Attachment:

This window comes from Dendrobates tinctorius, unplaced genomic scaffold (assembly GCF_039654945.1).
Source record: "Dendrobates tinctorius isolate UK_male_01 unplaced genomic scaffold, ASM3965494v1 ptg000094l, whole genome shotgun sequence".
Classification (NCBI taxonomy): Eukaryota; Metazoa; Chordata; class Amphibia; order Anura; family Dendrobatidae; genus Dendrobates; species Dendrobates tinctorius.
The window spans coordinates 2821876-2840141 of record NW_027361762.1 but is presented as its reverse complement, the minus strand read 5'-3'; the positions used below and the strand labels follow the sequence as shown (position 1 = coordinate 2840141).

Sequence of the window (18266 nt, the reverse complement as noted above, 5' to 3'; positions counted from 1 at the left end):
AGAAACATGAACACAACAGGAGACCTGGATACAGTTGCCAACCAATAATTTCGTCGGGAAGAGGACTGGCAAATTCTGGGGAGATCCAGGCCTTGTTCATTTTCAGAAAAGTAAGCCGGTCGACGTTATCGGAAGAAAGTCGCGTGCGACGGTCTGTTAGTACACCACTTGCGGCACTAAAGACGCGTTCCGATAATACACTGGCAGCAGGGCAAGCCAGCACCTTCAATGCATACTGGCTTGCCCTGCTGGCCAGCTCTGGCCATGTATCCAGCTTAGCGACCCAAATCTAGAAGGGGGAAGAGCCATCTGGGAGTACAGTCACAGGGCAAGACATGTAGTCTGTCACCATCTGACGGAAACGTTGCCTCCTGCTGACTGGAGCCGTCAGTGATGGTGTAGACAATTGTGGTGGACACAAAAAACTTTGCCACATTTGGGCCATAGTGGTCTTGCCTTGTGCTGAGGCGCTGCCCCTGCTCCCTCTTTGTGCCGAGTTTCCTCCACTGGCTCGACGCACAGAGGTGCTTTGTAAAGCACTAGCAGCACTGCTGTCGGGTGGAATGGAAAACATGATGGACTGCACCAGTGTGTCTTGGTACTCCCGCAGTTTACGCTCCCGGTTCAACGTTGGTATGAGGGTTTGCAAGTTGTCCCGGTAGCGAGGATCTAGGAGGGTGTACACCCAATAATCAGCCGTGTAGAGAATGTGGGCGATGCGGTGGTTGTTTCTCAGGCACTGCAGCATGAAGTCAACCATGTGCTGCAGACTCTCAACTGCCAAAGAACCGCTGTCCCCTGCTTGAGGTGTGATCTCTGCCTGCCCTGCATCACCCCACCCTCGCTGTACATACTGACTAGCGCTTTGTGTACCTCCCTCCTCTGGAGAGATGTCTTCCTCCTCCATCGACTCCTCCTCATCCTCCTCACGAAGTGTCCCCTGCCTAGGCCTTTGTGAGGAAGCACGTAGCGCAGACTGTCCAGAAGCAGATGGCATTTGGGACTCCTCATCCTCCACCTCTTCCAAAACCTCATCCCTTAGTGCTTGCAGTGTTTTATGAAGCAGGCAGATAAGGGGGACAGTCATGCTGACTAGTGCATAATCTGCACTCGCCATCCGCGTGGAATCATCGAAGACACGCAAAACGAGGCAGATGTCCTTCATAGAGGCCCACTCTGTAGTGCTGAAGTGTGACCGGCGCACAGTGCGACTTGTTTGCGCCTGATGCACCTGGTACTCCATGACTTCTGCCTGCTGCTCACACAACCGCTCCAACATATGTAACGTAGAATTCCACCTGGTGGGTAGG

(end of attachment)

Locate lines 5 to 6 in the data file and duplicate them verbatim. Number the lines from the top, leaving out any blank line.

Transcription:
Sequence of the window (18266 nt, the reverse complement as noted above, 5' to 3'; positions counted from 1 at the left end):
AGAAACATGAACACAACAGGAGACCTGGATACAGTTGCCAACCAATAATTTCGTCGGGAAGAGGACTGGCAAATTCTGGGGAGATCCAGGCCTTGTTCATTTTCAGAAAAGTAAGCCGGTCGACGTTATCGGAAGAAAGTCGCGTGCGACGGTCTGTTAGTACACCACTTGCGGCACTAAAGACGCGTTCCGATAATACACTGGCAGCAGGGCAAGCCAGCACCTTCAATGCATACTGGCTTGCCCTGCTGGCCAGCTCTGGCCATGTATCCAGCTTAGCGACCCAAATCTAGAAGGGGGAAGAGCCATCTGGGAGTACAGTCACAGGGCAAGACATGTAGTCTGTCACCATCTGACGGAAACGTTGCCTCCTGCTGACTGGAGCCGTCAGTGATGGTGTAGACAATTGTGGTGGACACAAAAAACTTTGCCACATTTGGGCCATAGTGGTCTTGCCTTGTGCTGAGGCGCTGCCCCTGCTCCCTCTTTGTGCCGAGTTTCCTCCACTGGCTCGACGCACAGAGGTGCTTTGTAAAGCACTAGCAGCACTGCTGTCGGGTGGAATGGAAAACATGATGGACTGCACCAGTGTGTCTTGGTACTCCCGCAGTTTACGCTCCCGGTTCAACGTTGGTATGAGGGTTTGCAAGTTGTCCCGGTAGCGAGGATCTAGGAGGGTGTACACCCAATAATCAGCCGTGTAGAGAATGTGGGCGATGCGGTGGTTGTTTCTCAGGCACTGCAGCATGAAGTCAACCATGTGCTGCAGACTCTCAACTGCCAAAGAACCGCTGTCCCCTGCTTGAGGTGTGATCTCTGCCTGCCCTGCATCACCCCACCCTCGCTGTACATACTGACTAGCGCTTTGTGTACCTCCCTCCTCTGGAGAGATGTCTTCCTCCTCCATCGACTCCTCCTCATCCTCCTCACGAAGTGTCCCCTGCCTAGGCCTTTGTGAGGAAGCACGTAGCGCAGACTGTCCAGAAGCAGATGGCATTTGGGACTCCTCATCCTCCACCTCTTCCAAAACCTCATCCCTTAGTGCTTGCAGTGTTTTATGAAGCAGGCAGATAAGGGGGACAGTCATGCTGACTAGTGCATAATCTGCACTCGCCATCCGCGTGGAATCATCGAAGACACGCAAAACGAGGCAGATGTCCTTCATAGAGGCCCACTCTGTAGTGCTGAAGTGTGACCGGCGCACAGTGCGACTTGTTTGCGCCTGATGCACCTGGTACTCCATGACTTCTGCCTGCTGCTCACACAACCGCTCCAACATATGTAACGTAGAATTCCACCTGGTGGGTAGG